Everton won 3-1 last time they met Villa at home for an FA cup tie
Church-founded football clubs should remember their Christian roots, the Archbishop of York, John Sentamu said.
Church leaders have called on the government to use Sunday trading laws to prevent Premier League matches being held on Easter Sunday in the future.
Aston Villa drew 3-3 against Everton at Villa Park and Manchester City v Fulham match at the City of Manchester Stadium kicked off at 1610 BST.
The Premier League said it had delayed the kick-off to minimise disruption.
Concerns were raised last week by Birmingham church leaders, who wrote to the Premier League over concerns Easter Sunday services would be disrupted because of road closures and safety fears.
Excluding Christmas there are 363 other days of the year when we can play football.
Reverend Andy Jolley, vicar of the parish of Aston and Nechells, Birmingham
However, bosses at Aston Villa said: "We believe we have done what we can to ensure that those attending places of worship close to the ground are not inconvenienced in any way." It said it had had also paid for extra policing on the day.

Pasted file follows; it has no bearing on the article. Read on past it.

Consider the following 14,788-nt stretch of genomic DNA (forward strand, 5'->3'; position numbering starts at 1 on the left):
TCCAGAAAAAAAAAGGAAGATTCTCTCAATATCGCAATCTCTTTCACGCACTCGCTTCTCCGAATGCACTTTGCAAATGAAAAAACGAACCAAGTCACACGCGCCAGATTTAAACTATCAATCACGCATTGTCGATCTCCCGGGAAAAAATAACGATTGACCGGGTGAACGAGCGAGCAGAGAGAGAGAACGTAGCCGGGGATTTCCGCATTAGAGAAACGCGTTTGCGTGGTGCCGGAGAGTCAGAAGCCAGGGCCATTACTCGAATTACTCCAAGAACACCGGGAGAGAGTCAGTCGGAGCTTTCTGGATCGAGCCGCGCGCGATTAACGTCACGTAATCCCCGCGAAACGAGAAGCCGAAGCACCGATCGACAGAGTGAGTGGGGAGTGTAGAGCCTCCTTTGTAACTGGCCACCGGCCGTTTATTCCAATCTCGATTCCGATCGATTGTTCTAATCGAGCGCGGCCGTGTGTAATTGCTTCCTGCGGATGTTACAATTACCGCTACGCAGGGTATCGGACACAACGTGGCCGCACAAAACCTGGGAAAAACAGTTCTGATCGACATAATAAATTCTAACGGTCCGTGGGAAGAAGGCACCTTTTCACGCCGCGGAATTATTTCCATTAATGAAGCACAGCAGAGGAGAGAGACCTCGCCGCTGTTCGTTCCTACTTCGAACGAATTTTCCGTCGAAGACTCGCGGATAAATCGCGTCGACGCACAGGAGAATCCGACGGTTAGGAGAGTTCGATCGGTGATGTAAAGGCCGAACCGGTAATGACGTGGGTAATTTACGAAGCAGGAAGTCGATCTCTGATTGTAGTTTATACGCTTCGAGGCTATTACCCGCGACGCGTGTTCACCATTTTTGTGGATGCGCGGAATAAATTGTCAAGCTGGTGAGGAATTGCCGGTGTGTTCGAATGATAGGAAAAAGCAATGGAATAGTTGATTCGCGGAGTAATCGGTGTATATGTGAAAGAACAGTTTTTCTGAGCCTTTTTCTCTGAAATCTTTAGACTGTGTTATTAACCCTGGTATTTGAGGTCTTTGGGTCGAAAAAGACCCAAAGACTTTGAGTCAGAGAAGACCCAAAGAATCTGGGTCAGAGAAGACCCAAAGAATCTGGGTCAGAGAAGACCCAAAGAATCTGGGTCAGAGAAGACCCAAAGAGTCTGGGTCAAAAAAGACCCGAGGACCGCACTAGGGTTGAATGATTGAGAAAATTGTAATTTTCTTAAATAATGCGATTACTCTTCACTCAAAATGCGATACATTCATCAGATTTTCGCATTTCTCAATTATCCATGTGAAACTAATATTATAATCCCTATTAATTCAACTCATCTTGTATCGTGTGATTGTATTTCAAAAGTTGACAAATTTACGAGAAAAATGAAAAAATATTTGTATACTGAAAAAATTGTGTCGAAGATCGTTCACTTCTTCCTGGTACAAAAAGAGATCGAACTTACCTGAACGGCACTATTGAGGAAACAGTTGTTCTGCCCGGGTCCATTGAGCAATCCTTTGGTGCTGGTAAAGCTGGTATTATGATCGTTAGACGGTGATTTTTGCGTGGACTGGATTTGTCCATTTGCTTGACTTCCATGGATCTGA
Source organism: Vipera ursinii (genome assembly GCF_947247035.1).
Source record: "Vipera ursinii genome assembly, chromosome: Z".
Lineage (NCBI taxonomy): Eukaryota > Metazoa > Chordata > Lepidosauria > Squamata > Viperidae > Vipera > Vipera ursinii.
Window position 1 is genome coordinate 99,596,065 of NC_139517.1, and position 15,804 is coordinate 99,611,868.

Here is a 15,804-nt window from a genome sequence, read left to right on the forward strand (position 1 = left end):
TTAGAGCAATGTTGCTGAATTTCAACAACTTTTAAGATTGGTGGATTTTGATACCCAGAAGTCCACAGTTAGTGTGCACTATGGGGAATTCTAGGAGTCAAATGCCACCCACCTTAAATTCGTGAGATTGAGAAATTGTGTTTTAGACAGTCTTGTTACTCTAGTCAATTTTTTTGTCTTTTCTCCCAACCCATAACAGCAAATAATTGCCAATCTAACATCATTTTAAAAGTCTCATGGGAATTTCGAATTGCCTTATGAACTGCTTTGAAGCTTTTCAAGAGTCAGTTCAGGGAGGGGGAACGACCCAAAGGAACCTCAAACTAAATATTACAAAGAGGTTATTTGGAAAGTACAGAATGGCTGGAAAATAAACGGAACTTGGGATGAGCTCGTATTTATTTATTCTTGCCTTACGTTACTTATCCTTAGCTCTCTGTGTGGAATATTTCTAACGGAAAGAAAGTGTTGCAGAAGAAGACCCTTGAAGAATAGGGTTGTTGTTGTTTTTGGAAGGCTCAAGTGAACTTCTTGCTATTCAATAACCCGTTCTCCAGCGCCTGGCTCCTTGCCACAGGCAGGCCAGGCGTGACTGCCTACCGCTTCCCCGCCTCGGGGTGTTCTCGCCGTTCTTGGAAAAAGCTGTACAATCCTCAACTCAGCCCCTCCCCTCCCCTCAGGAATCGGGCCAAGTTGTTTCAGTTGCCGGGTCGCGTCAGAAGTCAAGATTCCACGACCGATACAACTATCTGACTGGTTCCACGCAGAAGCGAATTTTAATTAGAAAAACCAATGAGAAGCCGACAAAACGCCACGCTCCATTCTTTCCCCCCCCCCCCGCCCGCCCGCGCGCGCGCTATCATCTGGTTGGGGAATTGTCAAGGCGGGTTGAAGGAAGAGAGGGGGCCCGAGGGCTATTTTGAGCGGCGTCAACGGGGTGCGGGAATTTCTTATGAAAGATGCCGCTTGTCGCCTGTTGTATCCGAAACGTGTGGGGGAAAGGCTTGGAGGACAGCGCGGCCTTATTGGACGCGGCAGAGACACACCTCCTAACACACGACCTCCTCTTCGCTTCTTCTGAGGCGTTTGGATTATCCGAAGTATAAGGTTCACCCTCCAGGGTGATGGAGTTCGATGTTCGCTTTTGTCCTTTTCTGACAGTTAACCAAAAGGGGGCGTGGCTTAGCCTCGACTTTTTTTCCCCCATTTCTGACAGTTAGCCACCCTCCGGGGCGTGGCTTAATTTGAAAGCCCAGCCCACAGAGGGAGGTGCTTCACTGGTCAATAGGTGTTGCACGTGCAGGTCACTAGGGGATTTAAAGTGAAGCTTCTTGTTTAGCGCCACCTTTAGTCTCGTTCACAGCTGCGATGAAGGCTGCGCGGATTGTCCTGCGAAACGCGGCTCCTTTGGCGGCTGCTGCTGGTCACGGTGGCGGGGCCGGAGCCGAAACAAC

But Dr Sentamu, said the matches should not be happening in the first place and asked the clubs "did you forget your history?"
Aston Villa Church Bible Class formed a football team in 1874 and the members of St Domingo's Bible Class began playing football at Stanley Park in Liverpool in 1878, becoming Everton a year later.
Dr Sentamu, the former bishop of Birmingham, said there was a "time and a place" for football which was not on Easter Sunday.
He added:"Do not think...22 people chasing a ball around is all life is about."
'Power of television'
He spoke of the clubs' church foundations and attacked the commercial nature of the sport.
He said: "What was local enjoyment and exercise has lost all meaning, they have become businesses and that is not on."
Reverend Andy Jolley, of Aston and Nechells, in Birmingham, who wrote to the Premier League last week, said he acted despite being a Villa season ticket-holder.
Mr Jolley told the BBC: "Don't get me wrong, I am a football supporter... but I would like to see this day particularly kept free from football.
We are not forcing religion down people's throats, says Archbishop
"Excluding Christmas there are 363 other days of the year when we can play football." He said residents and Villa fans had told him the games were inappropriate "taking place on Easter Sunday."
He said: "Obviously Aston Villa's roots are in the Methodist Church and I think their constitution originally forbade them to play on Good Friday particularly, because it was a holy day.
"It seems very clear the reasons it is taking place is because the television people want it to be taking place on this day."
Mr Jolley said the focus should simply be on Easter Day being "really special".
Dr Sentamu added: "The amazing thing about England is that we are not trying to force religion down people's throats, but there is a culture, a tradition, a way of behaving."